Transparency and government adherence to the federal Freedom of Information Act was under scrutiny at a U.S. Senate Judiciary hearing Tuesday morning.
Testimony was presented in two panels by both government officials and private citizens. Titled “The Freedom of Information Act: Safeguarding Critical Infrastructure Information and the Public's Right to Know,” the committee explored the way FOIA requests have been handled by the government, particularly the Obama administration, and if additional exemptions were necessary for critical infrastructure.
“I worry that since Sept. 11, there’s been an overuse of the secrecy stamp,” committee chairman Sen. Patrick Leahy (D-Vt.) said. “Secrecy can come at an unacceptable price for the public.”
Sen. Chuck Grassley (R-Iowa) said that despite President Barack Obama’s stated commitment to transparency in government, there has been little change in the culture of the government.
“I find it difficult to measure what [Obama] said he wanted to do and what has actually materialized,” Grassley said. “There’s a complete disconnect between the president’s grand proclamation and the president’s appointees.”
Grassley said he was particularly disappointed with the Department of Homeland Security’s handling of FOIA requests and allegations of political obstruction, calling government secrecy “disturbing.”
The National Security Archive, an organization that advocates for transparency, awarded the Department of Justice its annual "Rosemary Award" for exceptionally poor compliance with open government mandates. However, Melanie Pustay, director of the Office of Information Policy, said the department had a 93 percent release rate of records requests, with most of those records being released in full, last year.
Leahy asked Miriam Nisbet, director of the Office of Government Information Services, to identify which government agencies are performing the best and the worst at processing FOIA requests.
Nisbet said one of the best agencies was the Department of Interior, which made significant improvements this year, including reducing its FOIA request backlogs. When pressed by Leahy to identify the worst agencies, Nisbet declined to give specifics.
“I think there are a number of agencies that are working really hard,” she said.
Leahy also questioned Nisbet about legislative changes requested from OGIS in the OPEN Government Act of 2007, which he said he had not seen. The changes were submitted to the Office of Management and Budget for review over a year ago, according to Nisbet, but she was unsure of their status.
“My question is who’s not following the law?” Leahy said. “I think if recommendations are made a year ago, even if the mail is being kind of slow, I’m happy to drive down [to OMB] and pick it up.”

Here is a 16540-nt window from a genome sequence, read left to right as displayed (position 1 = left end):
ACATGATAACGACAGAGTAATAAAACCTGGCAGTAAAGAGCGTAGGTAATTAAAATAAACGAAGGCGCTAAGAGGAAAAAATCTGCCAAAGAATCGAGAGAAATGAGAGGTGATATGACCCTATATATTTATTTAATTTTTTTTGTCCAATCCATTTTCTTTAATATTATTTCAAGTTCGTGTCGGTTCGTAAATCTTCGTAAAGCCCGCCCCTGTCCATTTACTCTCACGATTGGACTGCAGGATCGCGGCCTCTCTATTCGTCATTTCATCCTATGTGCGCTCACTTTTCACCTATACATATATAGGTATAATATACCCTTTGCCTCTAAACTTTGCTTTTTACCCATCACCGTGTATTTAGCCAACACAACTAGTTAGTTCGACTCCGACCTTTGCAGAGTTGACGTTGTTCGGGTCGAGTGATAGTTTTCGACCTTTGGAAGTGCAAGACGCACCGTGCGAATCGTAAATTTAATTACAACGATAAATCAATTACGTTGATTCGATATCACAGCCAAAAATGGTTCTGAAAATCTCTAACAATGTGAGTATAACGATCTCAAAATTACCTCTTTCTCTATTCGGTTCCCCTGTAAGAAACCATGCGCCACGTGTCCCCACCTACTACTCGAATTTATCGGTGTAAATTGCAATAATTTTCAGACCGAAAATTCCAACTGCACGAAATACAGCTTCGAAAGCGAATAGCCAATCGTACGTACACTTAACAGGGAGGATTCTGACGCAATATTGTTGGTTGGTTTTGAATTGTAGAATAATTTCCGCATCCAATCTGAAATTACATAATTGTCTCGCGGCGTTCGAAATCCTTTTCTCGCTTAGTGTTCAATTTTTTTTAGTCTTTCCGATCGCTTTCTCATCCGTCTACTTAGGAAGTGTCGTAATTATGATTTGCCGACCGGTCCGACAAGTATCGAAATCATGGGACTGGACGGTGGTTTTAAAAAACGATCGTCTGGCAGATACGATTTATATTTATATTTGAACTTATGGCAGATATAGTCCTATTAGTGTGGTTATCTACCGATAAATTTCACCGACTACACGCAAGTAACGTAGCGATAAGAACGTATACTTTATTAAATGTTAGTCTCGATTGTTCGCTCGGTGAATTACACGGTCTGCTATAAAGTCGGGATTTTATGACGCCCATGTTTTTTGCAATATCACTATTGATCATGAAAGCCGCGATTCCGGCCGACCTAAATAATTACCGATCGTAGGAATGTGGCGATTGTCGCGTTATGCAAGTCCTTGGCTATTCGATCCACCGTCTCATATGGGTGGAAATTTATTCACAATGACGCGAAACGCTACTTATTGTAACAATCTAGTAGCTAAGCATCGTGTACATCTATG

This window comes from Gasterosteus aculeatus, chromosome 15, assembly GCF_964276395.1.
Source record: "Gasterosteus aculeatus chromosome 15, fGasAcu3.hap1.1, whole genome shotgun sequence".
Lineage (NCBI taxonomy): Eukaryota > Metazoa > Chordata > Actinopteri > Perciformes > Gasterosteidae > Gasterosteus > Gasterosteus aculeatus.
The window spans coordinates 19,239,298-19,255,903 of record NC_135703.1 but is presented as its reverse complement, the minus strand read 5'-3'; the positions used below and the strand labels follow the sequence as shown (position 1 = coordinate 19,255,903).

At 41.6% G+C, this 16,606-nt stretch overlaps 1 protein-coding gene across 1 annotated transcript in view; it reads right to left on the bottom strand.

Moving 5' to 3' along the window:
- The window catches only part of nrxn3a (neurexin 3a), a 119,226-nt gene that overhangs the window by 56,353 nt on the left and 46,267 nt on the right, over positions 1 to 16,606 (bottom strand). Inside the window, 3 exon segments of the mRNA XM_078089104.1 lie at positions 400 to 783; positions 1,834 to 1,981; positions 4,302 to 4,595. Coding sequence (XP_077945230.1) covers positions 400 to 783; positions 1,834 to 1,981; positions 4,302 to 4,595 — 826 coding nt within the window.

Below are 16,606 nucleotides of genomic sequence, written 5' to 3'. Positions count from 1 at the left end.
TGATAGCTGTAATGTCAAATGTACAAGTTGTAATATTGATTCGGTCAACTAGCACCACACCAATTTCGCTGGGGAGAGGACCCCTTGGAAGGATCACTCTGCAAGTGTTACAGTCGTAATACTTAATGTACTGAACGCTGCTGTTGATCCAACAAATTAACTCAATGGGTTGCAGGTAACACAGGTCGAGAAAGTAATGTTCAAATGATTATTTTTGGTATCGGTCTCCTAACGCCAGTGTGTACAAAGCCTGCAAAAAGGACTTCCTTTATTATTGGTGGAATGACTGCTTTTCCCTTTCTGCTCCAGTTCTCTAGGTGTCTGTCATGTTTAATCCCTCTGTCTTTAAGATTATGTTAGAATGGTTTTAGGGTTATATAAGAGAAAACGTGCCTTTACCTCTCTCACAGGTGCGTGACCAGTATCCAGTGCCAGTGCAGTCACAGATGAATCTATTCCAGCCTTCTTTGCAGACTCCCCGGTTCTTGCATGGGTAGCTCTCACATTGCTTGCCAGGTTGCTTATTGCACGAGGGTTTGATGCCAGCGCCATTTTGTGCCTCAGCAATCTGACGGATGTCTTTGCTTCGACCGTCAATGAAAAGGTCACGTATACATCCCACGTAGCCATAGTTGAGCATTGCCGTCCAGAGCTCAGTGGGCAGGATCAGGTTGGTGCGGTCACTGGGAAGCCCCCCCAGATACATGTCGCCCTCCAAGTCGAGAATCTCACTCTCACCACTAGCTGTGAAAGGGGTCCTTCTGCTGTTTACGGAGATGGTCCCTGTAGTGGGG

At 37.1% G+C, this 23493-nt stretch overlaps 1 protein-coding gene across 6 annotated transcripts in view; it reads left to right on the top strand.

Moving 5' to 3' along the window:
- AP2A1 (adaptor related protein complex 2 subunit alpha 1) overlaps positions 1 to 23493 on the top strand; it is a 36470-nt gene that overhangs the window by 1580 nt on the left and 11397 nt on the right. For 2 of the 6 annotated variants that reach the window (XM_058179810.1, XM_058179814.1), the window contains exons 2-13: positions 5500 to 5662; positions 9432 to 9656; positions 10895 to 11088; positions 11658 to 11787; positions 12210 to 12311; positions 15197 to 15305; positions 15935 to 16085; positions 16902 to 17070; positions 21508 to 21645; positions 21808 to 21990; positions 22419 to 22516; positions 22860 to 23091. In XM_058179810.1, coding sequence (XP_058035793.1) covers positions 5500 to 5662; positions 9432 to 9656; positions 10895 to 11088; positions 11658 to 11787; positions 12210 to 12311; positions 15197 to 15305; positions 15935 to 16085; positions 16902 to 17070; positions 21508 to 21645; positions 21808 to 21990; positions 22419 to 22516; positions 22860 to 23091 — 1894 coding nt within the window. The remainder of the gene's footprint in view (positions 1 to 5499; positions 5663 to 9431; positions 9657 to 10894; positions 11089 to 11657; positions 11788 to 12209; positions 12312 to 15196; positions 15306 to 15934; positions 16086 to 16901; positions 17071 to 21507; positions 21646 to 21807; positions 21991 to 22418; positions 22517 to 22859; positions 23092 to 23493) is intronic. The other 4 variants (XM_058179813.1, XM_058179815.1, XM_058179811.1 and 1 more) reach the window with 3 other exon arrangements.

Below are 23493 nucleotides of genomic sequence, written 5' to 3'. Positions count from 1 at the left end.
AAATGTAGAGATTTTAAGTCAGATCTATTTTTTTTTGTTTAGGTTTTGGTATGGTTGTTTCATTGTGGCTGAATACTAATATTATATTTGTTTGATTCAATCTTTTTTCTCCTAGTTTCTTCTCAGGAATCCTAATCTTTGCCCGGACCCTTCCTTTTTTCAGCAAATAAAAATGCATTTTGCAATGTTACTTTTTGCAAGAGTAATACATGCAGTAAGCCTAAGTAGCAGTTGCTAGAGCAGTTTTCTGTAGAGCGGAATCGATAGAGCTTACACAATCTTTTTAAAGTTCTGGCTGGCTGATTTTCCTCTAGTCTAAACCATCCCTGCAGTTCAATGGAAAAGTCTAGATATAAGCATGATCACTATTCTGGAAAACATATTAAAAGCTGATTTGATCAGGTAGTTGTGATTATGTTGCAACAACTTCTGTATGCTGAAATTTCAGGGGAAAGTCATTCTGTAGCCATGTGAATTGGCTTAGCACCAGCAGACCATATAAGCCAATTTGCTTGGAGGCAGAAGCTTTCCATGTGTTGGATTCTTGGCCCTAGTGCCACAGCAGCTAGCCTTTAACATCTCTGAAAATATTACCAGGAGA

The committee next focused on obtaining critical infrastructure information under FOIA.
Retired U.S. Marine Corps Master Sgt. Jerry Ensminger said he ran into problems when he tried to receive information from the Marine Corps about possible contaminated water at Camp Lejeune, a military base in North Carolina. Ensminger’s daughter, who lived on base, was diagnosed with leukemia at age 6 and died a few years later.
“Little did I realize it would be so hard getting the truth out of an organization that prides itself on honor and integrity,” he said.
He suggested Congress provide narrow definitions for what would constitute exempt critical infrastructure information in any proposed legislation. In March 2011, the Supreme Court provided a narrow definition for Exemption 2 in Milner v. Department of the Navy, ruling that only matters “related solely to the internal personnel rules and practices of the agency” are eligible for protection under that exemption. The ruling rejected the broader "High 2" reading of the exemption that existed for roughly 30 years.
Pustay said the narrowing of Exemption 2 has forced agencies to search for other exemptions in order to withhold once-protected information.
Paul Rosenzweig, a lecturer at George Washington University School of Law and a visiting fellow at The Heritage Foundation, spoke about FOIA and cybersecurity, noting that private firms engaged in cybersecurity do not fall under the scope of FOIA because they are privately held companies. He said there could be room for government oversight in terms of what information is obtained from the private industry, but alleged in his written testimony that public disclosure of cyberthreats is "dangerous" because it "risks use of that information by terrorists and, in turn, draws a roadmap of which threats are not known."
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